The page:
Balearic Islands Cave Goat

Remains of the Balearic Islands Cave Goat (Myotragus balearicus) have been found on the islands of Majorca and Menorca. This clear example of island dwarfism went extinct some 5,000 years ago. While it still bears the name 'goat', genetic analysis has revealed that it was more akin to sheep than to goats.
The Balearic Islands Cave Goat was standing about 50 centimetres high at the shoulder and weighed between 50 and 70 kilograms[1]. It had rather short legs, which meant that the Balearic Islands Cave Goat could not have run very fast. They had no need to do so, because on these isolated islands no predators except for some birds of prey, from which they probably hid in the vegetation. The Balearic Islands Cave Goatwas able to grow at flexible rates, halting the growth process when food was unavailable. This species was probably the only mammal ever to adapt in this way, and it probably helped the goat survive for five million years before - as some scientists believe - being driven into extinction by human hunters.

Another unsusual feature of the Balearic Islands Cave Goat was that it had eyes that were directed towards the front like nearly all primates and carnivorans. It gave the species stereoscopic vision.
Before human colonisation, the Balearic Islands were once covered by forests. In this habitat, the Balearic Islands Cave Goats would probably move about in solitude or in small groups.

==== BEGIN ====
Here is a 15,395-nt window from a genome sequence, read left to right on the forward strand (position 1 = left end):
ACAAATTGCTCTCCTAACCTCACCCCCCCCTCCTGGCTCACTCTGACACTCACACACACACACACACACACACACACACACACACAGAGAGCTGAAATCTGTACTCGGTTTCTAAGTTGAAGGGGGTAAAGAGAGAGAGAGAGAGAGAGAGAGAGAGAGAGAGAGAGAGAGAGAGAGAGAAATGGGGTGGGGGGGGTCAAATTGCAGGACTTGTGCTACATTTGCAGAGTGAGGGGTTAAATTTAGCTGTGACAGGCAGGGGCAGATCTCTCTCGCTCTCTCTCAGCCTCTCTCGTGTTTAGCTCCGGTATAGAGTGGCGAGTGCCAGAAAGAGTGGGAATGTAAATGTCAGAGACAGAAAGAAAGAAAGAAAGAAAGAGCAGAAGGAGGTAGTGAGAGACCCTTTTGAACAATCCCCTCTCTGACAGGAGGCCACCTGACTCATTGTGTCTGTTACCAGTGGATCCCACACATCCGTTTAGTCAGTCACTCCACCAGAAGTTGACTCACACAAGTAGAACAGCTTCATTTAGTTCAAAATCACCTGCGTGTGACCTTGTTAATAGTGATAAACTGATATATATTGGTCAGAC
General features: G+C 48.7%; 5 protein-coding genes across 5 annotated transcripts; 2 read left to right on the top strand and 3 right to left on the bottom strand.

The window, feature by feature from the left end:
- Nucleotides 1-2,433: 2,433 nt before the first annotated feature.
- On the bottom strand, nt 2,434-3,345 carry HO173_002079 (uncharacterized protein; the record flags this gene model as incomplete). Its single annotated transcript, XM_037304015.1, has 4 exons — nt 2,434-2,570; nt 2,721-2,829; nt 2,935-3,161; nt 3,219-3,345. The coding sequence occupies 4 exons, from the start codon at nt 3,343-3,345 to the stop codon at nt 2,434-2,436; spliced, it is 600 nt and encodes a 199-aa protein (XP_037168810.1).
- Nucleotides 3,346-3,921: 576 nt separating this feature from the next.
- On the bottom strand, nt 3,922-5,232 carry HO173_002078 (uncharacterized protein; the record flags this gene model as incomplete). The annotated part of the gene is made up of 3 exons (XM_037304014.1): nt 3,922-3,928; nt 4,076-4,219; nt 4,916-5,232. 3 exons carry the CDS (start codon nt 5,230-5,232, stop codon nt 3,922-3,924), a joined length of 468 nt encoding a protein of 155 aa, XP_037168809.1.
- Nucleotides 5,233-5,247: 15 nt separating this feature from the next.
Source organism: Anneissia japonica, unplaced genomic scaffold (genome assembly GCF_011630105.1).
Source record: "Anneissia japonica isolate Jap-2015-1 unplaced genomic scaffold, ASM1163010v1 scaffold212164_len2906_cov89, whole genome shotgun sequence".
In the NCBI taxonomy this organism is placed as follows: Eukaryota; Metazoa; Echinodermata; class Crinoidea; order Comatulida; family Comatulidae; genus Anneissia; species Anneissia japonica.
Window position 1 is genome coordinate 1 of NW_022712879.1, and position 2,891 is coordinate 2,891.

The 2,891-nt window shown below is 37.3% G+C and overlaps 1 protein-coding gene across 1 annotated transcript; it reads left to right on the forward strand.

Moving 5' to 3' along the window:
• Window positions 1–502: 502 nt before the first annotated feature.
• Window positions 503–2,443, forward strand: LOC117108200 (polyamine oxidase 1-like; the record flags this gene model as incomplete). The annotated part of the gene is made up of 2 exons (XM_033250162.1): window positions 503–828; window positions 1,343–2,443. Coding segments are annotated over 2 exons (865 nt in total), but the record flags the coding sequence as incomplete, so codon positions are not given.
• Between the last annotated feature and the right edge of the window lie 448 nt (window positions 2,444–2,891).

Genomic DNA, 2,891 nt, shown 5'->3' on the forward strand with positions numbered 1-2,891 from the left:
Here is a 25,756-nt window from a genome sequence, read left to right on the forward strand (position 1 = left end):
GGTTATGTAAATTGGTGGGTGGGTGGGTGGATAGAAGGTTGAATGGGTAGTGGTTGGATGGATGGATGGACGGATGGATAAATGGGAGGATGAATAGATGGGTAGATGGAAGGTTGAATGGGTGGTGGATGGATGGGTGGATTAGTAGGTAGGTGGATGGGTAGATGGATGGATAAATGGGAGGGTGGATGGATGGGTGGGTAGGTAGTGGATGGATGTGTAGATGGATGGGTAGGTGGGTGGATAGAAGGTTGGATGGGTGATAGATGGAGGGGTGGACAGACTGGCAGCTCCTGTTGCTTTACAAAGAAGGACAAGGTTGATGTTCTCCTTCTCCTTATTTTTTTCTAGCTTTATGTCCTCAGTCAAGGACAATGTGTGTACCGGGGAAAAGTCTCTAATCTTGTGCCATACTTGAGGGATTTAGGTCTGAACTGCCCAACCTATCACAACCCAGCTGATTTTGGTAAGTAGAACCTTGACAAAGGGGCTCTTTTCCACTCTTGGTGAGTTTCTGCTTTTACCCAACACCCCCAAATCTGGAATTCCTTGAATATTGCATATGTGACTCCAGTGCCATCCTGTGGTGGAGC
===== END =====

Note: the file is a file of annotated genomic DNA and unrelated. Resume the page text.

At first, the Balearic Islands Cave Goat only colonized the island of Majorca. On nearby Ibiza a strange ecosystem without terrestrial mammals developed in which birds and bats were the main vertebrates, while in Menorca a giant rabbit, the Minorcan giant lagomorph (Nuralagus rex) evolved that covered the same niche as the Balearic Islands Cave Goat on Majorca[2]. With sea levels falling during the last ice age, Majorca and Menorca were united and the Balearic Islands Cave Goat replaced the great Menorcan lagomorphs. Both islands separated again at the beginning of the Holocene.

[1] Lalueza-Fox et al: Molecular dating of caprines using ancient DNA sequences of Myotragus balearicus, an extinct endemic Balearic mammal in BMC Evolutionary Biology - 2005. See here.
[2] Quintana et al: Nuralagus rex, gen. et sp. nov., an endemic insular giant rabbit from the Neogene of Minorca (Balearic Islands, Spain) in Journal of Vertebrate Paleontology - 2010. See here.

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